According to the findings of this study, following the sweet pattern (rich in cakes, cookies, pastries, biscuits, chocolate, soft drinks, packaged fruit juice, tea, cubed sugar and sugar with tea) enhances the risk of MetS, hypertension and abdominal obesity.

In the past, snacks such as sandwiches, nuts, dried fruits and fruits used to be prepared at home; however, they are now replaced by high calorie snacks with low nutritional value, such as cookies, cakes, candy, chocolate, ice cream, desserts, soft drinks, sweet drinks, potato chips, popcorn [42, 43]. Taking these snacks may have a negative impact on energy balance, weight gain and metabolic disorders [4447]. Increased consumption of margarine and sugary and tasty snacks (like chips and cheese puffs) is positively associated with insulin Resistance [48]. Since the snacks, which are mostly sweet snacks, provide about 38% of daily energy requirements of children, they can play a key role in the incidence of overweight and obesity in children [49].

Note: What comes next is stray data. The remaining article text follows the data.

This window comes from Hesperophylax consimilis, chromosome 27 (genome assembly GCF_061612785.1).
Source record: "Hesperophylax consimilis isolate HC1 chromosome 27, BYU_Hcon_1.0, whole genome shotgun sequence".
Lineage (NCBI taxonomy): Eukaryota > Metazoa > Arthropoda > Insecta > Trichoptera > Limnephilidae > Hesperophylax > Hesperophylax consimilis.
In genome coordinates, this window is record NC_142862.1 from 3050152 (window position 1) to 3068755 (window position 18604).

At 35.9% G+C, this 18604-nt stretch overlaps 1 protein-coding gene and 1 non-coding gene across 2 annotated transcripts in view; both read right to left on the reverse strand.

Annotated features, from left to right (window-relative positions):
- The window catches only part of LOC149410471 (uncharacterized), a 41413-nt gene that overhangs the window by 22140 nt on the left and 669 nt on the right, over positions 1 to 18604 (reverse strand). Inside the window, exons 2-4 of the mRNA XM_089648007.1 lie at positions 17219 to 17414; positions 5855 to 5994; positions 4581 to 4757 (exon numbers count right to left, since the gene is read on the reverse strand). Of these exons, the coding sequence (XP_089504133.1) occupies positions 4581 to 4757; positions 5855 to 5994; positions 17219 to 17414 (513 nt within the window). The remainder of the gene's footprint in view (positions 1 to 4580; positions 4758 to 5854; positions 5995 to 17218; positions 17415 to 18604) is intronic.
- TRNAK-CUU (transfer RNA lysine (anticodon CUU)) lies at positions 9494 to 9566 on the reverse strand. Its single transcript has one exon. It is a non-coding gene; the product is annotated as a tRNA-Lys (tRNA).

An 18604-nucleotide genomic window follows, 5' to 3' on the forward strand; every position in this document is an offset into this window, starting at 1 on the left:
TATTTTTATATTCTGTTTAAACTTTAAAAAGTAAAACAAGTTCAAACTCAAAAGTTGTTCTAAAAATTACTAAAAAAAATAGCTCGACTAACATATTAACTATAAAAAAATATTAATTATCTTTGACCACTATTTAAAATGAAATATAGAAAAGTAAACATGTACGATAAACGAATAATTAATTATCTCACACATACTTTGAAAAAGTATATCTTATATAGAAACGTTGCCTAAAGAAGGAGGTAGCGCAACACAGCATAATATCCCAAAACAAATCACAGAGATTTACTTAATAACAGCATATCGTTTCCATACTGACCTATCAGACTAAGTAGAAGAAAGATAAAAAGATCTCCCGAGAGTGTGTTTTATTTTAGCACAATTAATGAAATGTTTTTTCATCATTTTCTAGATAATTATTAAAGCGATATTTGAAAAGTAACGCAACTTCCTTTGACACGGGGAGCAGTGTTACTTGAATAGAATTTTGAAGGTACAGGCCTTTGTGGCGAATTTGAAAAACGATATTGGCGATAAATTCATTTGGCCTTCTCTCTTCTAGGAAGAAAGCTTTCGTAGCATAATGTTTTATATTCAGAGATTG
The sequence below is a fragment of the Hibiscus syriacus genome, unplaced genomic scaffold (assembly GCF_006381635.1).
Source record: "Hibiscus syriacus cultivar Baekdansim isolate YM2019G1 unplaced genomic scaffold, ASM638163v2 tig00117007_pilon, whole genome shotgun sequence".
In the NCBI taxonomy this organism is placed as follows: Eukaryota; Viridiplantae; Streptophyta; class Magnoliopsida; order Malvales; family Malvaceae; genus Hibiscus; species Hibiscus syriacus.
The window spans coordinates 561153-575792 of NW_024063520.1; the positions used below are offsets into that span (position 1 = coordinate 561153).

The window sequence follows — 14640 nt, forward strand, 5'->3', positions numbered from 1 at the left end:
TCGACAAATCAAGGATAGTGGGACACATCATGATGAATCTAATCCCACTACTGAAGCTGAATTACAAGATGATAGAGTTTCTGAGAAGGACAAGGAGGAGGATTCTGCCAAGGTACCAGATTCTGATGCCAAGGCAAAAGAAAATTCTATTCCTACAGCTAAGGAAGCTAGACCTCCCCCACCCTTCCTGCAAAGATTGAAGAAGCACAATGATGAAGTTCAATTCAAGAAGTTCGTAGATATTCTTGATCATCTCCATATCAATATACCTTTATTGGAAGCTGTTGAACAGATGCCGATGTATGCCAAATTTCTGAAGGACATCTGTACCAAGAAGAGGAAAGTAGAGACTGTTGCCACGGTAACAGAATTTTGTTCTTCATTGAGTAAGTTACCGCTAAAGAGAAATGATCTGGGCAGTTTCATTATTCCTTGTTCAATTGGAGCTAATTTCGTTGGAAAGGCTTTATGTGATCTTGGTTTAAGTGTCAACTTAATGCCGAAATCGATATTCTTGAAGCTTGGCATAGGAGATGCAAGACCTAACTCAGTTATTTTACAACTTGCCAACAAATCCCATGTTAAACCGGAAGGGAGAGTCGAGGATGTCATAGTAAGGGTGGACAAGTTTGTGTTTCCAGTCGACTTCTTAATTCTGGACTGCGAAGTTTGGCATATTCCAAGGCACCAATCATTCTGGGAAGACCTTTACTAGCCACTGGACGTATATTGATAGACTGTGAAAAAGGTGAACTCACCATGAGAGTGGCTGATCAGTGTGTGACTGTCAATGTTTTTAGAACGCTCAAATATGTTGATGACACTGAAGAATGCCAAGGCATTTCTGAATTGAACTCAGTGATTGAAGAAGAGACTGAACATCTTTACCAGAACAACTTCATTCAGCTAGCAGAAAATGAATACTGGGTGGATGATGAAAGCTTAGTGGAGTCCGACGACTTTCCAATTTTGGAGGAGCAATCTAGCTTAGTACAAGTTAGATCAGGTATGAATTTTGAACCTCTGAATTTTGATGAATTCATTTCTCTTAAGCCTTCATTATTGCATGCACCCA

A review study in 2006 showed that consumption of sugary drinks is correlated with increased risk of obesity and overweight in children and adolescents [50]. One more cross-sectional study carried out in 2016 on 873 13-year-old students in Malaysia suggested that taking sugar-sweetened beverages is associated with harmful cardio metabolic consequences (increased waist circumference, elevated triglycerides, elevated blood sugar and reduced HDL) [51]. Fructose is a monosaccharide which naturally exists in fruits, honey and some vegetables; however, fructose is mainly available in industrial and commercial products such as soft drinks and sweetened drinks [52, 53]. A meta-analysis investigation in 2014 by Kelishadi et al. examining 15 clinical trial studies showed that fructose consumption is associated with increased FBS, triglycerides and systolic blood pressure. Furthermore, it was reversely associated with HDL [54]. Johnson et al. in their review study investigated the role of fructose in the prevalence of hypertension, obesity, MetS, kidney and cardiovascular diseases and recommended an increase in serum uric acid levels induced by fructose intake as the primary mechanism of increase in cardio-renal diseases such as hypertension [55]. Similarly, a cross-sectional study was conducted by Ford et al. on 12–17 year-old adolescents in the US, revealing a significant positive correlation between serum uric acid levels and the prevalence of MetS and some of its components [56]. Of other mechanisms are to induce less satiety after consuming sugary drinks compared to solid foods, leading to increased calorie intake [57, 58].